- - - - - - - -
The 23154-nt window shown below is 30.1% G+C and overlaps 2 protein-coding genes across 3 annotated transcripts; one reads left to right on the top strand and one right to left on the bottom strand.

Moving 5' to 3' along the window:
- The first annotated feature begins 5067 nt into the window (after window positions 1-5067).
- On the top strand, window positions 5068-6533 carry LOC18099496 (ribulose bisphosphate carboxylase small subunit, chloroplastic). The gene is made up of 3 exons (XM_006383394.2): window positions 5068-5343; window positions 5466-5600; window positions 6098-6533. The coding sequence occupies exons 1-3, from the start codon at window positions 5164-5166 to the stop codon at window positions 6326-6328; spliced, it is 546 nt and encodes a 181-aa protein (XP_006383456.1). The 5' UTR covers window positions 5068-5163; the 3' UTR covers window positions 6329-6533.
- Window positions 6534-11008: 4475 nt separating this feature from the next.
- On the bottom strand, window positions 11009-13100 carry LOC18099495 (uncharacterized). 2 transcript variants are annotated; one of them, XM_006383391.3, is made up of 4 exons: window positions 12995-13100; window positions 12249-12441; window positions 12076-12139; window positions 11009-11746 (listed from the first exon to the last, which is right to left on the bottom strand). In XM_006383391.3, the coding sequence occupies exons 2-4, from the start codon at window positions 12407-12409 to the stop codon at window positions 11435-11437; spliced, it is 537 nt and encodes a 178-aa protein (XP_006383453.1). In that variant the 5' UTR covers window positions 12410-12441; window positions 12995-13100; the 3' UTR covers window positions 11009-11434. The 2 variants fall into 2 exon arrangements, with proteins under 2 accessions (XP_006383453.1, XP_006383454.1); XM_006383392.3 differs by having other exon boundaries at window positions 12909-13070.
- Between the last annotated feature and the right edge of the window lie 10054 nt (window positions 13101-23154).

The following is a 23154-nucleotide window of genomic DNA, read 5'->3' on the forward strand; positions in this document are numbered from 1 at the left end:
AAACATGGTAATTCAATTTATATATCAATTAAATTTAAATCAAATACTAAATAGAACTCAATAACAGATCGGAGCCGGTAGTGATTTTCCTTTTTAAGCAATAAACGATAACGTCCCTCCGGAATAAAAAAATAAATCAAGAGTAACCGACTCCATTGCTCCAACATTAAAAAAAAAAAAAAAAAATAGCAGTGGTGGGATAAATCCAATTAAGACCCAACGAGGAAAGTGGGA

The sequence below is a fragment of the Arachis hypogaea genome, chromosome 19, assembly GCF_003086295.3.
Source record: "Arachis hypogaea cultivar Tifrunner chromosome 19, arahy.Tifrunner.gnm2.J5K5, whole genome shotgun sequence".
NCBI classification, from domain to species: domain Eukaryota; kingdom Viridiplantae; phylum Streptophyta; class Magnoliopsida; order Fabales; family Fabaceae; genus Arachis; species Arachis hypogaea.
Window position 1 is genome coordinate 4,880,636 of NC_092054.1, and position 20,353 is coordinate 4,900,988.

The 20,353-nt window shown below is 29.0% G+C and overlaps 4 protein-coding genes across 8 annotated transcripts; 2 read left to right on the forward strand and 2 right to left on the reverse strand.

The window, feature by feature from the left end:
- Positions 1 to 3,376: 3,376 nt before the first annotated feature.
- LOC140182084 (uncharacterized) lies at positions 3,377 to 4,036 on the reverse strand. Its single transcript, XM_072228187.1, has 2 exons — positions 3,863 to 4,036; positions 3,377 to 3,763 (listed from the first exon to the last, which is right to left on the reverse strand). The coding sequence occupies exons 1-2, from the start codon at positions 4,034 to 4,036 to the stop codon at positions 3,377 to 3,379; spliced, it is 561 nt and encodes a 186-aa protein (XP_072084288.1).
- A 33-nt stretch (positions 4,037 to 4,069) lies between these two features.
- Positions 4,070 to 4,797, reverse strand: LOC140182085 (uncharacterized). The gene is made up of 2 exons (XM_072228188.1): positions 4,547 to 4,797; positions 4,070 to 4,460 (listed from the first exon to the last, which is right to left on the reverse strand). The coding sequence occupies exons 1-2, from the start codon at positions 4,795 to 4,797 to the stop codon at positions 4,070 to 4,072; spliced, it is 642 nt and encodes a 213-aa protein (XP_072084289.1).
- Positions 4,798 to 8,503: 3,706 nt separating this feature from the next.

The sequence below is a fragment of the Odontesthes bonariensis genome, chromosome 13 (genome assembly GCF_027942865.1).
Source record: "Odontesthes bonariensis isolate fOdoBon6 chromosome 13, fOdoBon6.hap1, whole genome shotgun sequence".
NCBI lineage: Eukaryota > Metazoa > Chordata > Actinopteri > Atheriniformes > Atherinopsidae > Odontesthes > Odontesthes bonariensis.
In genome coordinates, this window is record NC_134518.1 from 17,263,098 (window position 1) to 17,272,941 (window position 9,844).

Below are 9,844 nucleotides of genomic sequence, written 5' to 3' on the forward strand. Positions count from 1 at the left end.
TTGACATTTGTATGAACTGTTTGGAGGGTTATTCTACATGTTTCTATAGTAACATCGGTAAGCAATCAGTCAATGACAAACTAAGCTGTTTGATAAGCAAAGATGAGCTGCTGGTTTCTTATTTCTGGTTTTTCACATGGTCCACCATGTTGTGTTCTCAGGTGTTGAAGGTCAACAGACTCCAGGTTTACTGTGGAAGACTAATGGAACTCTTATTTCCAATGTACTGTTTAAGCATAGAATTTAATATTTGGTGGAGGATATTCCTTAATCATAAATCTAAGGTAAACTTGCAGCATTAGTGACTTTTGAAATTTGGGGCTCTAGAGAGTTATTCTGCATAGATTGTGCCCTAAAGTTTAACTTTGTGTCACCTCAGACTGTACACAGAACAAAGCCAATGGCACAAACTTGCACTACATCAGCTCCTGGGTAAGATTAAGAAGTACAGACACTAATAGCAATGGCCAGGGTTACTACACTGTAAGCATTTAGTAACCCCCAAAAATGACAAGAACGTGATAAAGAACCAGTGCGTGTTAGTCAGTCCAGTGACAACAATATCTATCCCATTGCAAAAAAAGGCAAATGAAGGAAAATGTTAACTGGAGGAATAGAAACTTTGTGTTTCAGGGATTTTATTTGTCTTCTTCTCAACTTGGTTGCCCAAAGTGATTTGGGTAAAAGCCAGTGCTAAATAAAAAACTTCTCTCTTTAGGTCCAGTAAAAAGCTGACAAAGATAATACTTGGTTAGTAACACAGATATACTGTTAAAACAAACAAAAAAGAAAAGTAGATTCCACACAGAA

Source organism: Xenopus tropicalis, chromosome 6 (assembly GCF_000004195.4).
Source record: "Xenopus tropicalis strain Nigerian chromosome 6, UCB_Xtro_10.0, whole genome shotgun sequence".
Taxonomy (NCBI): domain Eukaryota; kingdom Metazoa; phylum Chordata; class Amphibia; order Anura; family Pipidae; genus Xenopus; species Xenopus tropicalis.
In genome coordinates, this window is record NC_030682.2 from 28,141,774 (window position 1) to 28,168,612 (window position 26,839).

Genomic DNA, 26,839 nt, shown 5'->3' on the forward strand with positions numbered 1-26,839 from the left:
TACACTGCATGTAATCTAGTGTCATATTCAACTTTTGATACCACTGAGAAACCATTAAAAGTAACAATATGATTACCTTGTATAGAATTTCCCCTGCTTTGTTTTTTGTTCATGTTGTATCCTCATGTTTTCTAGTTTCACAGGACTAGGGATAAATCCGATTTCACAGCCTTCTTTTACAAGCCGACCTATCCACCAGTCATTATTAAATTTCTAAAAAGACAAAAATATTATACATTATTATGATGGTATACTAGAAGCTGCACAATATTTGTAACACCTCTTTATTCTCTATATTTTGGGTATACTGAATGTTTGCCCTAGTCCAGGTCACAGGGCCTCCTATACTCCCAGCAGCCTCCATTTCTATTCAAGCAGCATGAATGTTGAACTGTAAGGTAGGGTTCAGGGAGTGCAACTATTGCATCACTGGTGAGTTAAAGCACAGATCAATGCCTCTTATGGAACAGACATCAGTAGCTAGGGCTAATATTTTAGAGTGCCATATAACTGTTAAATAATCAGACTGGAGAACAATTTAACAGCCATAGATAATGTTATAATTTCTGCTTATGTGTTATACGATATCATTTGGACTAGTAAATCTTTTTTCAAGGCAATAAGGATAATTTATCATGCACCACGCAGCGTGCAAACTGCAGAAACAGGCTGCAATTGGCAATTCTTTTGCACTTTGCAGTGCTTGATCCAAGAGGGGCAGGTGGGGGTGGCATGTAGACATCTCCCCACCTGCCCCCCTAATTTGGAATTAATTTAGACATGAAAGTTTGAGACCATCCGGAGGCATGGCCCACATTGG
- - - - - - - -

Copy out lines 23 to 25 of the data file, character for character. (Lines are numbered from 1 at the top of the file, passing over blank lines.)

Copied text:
NCBI lineage: Eukaryota > Metazoa > Chordata > Actinopteri > Atheriniformes > Atherinopsidae > Odontesthes > Odontesthes bonariensis.
In genome coordinates, this window is record NC_134518.1 from 17,263,098 (window position 1) to 17,272,941 (window position 9,844).

Below are 9,844 nucleotides of genomic sequence, written 5' to 3' on the forward strand. Positions count from 1 at the left end.